The Times of London
Charles Bremner in Paris
November 13, 2008
Vladimir Putin, the Russian Prime Minister, planned to topple the President of Georgia and “hang him by the balls”, according to the chief adviser to President Nicolas Sarkozy of France.
Mr Putin outlined his aims to Mr Sarkozy when the French leader flew to Moscow on August 12 to broker a ceasefire after the Russian invasion of northern Georgia, Jean-David Levitte told le Nouvel Observateur news magazine. It published the account today.
President Mikhail Saakashvili of Georgia, who is in Paris, laughed nervously when he heard of Mr Putin’s threat on French radio this morning and said that he was aware of it.
Mr Sarkozy was aware from intelligence reports that the Russian army was aiming to overthrow Mr Saakashvili and install a puppet government. He told Mr Putin that the world would not accept this, according to Mr Levitte, Mr Sarkozy’s foreign policy chief, who was in the Kremlin for the talks.
“I am going to hang Saakashvili by the balls,” Mr Putin replied.
Mr Sarkozy responded: “Hang him?”
“Why not? The Americans hanged Saddam Hussein,” said Mr Putin.
Mr Sarkozy replied, using the familiar “tu”: “Yes but do you want to end up like (President) Bush?” Mr Putin was briefly lost for words, then replied: “Ah, you have scored a point there.”
The exchange was disclosed as Mr Sarkozy was about to meet both Mr Saakashvili in Paris today and then chair a European summit with President Medvedev of Russia in Nice tomorrow.
Mr Sarkozy’s team says that it marked the moment that Mr Sarkozy persuaded Mr Putin and Mr Medvedev to restrain military commanders who were determined to take over all of Georgia.
The hanging threat was read to Mr Saakashvili in a live interview on France Inter radio. “I knew about this scene, but not all the details. It’s funny, all the same,” said the Georgian President.
The French account of the Kremlin scene is part of a campaign by Mr Sarkozy to take credit for persuading the Russians to halt their Georgian invasion and allay charges that he ceded too much in Europe’s name by accepting the annexation of the provinces of South Ossetia and Abkhazia.
Mr Sarkozy, who holds the rotating EU presidency, has cultivated a close relationship with both Mr Putin and President Medvedev and he is seeking to position himself as Russia’s chief advocate in western Europe.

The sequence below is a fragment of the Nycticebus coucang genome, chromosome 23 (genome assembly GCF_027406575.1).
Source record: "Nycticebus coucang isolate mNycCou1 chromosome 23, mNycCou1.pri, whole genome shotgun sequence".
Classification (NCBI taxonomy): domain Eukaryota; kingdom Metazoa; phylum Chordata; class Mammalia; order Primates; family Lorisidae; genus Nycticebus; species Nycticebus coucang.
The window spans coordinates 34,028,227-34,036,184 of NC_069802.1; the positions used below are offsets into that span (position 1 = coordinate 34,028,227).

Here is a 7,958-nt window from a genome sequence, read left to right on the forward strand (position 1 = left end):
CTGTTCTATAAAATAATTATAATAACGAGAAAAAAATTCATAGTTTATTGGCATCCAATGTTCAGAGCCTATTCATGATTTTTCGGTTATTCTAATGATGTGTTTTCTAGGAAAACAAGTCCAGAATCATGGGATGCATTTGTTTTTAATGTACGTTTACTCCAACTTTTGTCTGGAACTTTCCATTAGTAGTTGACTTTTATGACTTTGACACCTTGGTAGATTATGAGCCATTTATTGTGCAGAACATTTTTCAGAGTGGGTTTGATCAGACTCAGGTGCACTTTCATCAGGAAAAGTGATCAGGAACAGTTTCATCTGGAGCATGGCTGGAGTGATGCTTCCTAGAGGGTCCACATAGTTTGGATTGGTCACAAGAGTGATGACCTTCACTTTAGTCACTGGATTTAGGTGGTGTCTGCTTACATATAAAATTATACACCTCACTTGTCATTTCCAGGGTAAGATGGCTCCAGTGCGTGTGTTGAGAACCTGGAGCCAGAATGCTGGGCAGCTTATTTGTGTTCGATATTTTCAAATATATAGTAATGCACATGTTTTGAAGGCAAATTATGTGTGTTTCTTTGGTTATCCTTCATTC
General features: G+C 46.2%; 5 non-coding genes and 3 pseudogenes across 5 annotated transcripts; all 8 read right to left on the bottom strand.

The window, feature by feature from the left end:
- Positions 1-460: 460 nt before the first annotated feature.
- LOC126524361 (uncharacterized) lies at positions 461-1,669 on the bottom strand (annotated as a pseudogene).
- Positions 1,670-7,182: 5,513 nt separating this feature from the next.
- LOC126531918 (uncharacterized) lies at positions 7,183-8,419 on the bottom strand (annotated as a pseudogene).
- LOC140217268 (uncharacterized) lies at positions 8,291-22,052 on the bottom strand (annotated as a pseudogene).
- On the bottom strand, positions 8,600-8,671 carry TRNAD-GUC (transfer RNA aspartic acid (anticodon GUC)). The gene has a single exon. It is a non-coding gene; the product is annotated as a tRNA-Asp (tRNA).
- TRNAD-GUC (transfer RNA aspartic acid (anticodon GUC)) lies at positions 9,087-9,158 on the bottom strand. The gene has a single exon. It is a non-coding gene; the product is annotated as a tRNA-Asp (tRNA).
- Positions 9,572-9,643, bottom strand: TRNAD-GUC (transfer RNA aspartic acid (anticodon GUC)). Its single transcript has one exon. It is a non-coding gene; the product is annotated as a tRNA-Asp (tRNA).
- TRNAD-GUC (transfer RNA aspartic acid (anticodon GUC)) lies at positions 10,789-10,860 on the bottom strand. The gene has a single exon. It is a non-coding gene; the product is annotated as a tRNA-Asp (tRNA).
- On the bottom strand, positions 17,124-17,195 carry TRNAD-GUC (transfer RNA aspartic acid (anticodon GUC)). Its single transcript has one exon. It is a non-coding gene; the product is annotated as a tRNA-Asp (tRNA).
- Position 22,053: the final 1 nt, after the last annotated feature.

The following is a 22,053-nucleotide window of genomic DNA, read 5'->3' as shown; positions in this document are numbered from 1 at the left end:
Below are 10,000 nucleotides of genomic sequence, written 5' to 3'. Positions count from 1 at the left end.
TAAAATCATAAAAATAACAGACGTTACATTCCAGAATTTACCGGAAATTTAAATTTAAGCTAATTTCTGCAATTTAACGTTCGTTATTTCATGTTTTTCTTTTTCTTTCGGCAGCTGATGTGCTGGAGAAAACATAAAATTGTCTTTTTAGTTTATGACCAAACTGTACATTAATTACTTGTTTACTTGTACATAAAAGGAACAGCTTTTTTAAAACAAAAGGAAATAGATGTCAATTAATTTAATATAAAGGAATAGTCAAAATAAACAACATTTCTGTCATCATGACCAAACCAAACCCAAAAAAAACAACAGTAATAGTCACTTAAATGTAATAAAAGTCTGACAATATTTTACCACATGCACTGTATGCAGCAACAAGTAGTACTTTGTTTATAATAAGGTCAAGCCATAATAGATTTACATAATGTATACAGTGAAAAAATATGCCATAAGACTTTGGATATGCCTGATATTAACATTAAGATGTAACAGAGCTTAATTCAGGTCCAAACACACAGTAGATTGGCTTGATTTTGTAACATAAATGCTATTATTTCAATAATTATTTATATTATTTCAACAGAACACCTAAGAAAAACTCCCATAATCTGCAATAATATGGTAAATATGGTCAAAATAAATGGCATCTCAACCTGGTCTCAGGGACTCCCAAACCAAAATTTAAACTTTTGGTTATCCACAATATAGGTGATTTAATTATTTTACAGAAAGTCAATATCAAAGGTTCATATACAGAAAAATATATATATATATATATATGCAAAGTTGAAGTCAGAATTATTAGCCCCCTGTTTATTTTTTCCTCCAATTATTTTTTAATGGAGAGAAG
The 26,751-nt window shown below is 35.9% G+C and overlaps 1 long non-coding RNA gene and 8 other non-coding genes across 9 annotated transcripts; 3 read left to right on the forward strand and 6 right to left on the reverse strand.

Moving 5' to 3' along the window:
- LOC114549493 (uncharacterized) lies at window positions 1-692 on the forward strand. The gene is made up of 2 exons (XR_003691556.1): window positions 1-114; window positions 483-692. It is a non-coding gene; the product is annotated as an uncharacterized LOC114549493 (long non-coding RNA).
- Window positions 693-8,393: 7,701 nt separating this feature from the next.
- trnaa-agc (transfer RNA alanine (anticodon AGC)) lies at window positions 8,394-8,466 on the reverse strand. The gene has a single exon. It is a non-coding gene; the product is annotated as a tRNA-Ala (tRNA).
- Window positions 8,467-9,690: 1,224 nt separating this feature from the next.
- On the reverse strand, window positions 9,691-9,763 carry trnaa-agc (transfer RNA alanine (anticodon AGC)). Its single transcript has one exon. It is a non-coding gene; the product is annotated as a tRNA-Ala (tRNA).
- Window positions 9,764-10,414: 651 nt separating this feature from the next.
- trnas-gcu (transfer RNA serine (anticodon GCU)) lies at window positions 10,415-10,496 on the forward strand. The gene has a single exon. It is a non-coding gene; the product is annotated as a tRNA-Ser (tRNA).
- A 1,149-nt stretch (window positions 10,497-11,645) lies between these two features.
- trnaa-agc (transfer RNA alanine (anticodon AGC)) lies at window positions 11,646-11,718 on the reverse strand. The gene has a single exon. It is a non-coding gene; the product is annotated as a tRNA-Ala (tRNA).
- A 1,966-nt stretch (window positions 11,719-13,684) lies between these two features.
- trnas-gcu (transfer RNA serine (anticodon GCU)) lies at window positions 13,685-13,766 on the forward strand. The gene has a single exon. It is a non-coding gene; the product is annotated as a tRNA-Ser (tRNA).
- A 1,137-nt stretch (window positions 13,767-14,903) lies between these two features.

Mr Saakashvili voiced dismay over the French drive to restore EU relations with Moscow and said that Europe’s acceptance of the Russian occupation of Georgia’s provinces was the same as its aquiescence in Nazi Germany’s occupation of Czechoslovakia in 1938. “I never imagined a few months ago that I would be saying such things but unfortunately those are the facts.
However, he said that he did not feel that Europe had abandoned Georgia. “It’s not the case yet. If it happens, all my values, all my personal principles, all my promises to my people, will be destroyed,” he said.
In a gesture ahead of tomorrow’s summit, President Medvedev said that Moscow was ready to reverse its decision last week to station missiles in the western enclave of Kaliningrad in response to President Bush’s deployment of anti-missile system in central Europe.
“We are ready to abandon that decision… if the new American administration… decides to abandon its anti-missile system,” he told Le Figaro newspaper.
Russia announced the deployment on the day after the election of Barack Obama in a move that was seen as a warning to the incoming administration. Mr Medvedev took a conciliatory line yesterday, saying: “We hope to build frank and honest relations and resolve with the new administration the problems that we have not managed to resolve with the present one.”
“The new American president enjoys great confidence. He has been elected in a very complicated time and I wish him a lot of luck in his post.”
Moscow is blowing both hot and cold towards Europe today — just as the Kremlin did in the days of the Cold War. While Mr Medvedev was being friendly, Mr Putin threatened to scrap a planned pipeline that would carry Russian gas under the Baltic Sea to Germany. The project has hit opposition from critics who worry that the continent is becoming too reliant on Russian energy.
“Europe must decide whether it needs this pipeline or not,” Mr. Putin told Matti Vanhanen, the Finnish Prime Minister, Matti Vanhanen, at a meeting in Moscow. “If you do not, we will build liquefaction plants and send gas to world markets, including to European markets. But it will be simply more expensive for you.”